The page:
Looking back, it’s odd that it was The Miz who was chosen to main event WrestleMania 27 against Cena, as Barrett could have easily been slotted into that position. Instead, Barrett was shuffled off into the failed Nexus spinoff The Corre.

Alas, even without receiving the company’s top prize or a WrestleMania main event in his first year, it seemed like it would only be a matter of time before Barrett held the gold. He had won the Intercontinental Championship (for the first of his eventual five times) in March of 2011 and he still had momentum, even if the questionable Nexus and The Corre storylines had halted it a little bit.

In the fall of 2011, Barrett was on his own for the first time. Although the “Barrett Barrage” was a somewhat bizarre gimmick, he still scored wins over the likes of Sheamus and Randy Orton during that time and looked poised for another main event push.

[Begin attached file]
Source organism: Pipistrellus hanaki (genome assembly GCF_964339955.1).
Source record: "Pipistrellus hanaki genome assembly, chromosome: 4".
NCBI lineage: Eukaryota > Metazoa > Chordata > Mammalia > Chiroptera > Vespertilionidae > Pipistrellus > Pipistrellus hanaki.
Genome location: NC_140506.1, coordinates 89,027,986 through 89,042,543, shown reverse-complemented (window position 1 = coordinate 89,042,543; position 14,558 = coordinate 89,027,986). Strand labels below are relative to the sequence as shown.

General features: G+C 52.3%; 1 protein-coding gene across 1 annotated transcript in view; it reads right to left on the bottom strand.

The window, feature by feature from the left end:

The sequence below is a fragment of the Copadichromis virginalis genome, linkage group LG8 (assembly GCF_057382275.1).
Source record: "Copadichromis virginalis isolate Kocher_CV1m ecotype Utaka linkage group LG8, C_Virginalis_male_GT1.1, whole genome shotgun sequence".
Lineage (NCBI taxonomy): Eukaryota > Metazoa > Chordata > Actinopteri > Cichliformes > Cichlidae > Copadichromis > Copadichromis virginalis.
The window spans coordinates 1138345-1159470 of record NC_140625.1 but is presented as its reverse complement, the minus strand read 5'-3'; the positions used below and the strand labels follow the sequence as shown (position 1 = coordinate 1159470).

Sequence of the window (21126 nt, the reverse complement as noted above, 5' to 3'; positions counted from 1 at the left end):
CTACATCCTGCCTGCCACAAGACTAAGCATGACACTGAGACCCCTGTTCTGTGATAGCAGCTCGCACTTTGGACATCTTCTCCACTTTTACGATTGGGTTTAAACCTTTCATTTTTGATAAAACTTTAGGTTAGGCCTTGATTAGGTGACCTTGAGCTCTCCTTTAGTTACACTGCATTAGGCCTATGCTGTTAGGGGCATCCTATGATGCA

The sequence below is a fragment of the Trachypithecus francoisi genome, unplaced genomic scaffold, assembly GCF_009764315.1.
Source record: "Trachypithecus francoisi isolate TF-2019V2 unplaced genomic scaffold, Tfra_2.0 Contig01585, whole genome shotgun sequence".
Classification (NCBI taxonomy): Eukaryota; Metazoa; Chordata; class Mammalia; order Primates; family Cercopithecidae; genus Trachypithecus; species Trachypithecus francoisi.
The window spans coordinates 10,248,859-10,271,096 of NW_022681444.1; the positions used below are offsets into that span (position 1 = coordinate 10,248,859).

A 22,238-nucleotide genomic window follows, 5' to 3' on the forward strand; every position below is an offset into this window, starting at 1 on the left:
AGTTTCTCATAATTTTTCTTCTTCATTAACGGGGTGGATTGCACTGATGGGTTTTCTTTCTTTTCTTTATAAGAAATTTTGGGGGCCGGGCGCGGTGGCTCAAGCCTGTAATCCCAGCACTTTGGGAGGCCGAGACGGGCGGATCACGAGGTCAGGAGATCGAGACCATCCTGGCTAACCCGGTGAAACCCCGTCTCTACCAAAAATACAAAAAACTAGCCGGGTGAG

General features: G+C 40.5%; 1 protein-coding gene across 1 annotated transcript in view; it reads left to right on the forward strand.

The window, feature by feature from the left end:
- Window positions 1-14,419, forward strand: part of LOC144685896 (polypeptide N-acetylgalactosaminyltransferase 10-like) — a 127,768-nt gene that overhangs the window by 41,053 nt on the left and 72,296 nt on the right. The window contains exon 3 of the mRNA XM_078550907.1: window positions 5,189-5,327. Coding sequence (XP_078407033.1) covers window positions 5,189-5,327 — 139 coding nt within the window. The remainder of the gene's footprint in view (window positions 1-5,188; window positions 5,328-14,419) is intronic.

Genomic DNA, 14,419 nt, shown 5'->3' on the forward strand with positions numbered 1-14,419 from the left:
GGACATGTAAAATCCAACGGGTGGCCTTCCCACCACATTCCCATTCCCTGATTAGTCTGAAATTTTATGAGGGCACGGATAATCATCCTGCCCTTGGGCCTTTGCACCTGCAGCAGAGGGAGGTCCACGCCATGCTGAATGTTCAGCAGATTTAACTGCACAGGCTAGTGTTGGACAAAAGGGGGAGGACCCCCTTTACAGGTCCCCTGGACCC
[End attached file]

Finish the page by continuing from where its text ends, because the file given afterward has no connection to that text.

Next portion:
By the time WrestleMania season came around in 2012, Barrett was heavily rumored to have been set to win the Money in the Bank briefcase at WrestleMania 28 in Miami, but he suffered a partially dislocated elbow during a battle royal on Raw and was forced to miss the event.

It wasn’t until August of that year that he returned, this time donning yet another new gimmick promoting his bare-knuckle boxing background. At this point, Barrett’s rise had been completely stalled, but he was still able to capture the Intercontinental title on two more occasions in early 2013.

After problems with his work visa, Barrett returned in December of that year with yet another new gimmick. After testing it out partially on The JBL and Cole Show, Barrett ran with a gimmick of delivering bad news to the audience whenever he would appear on TV. In the hands of many wrestlers, this gimmick would have fallen completely flat and been viewed as yet another failed attempt at a goofy comedic character. With Barrett though, his charisma made it shine.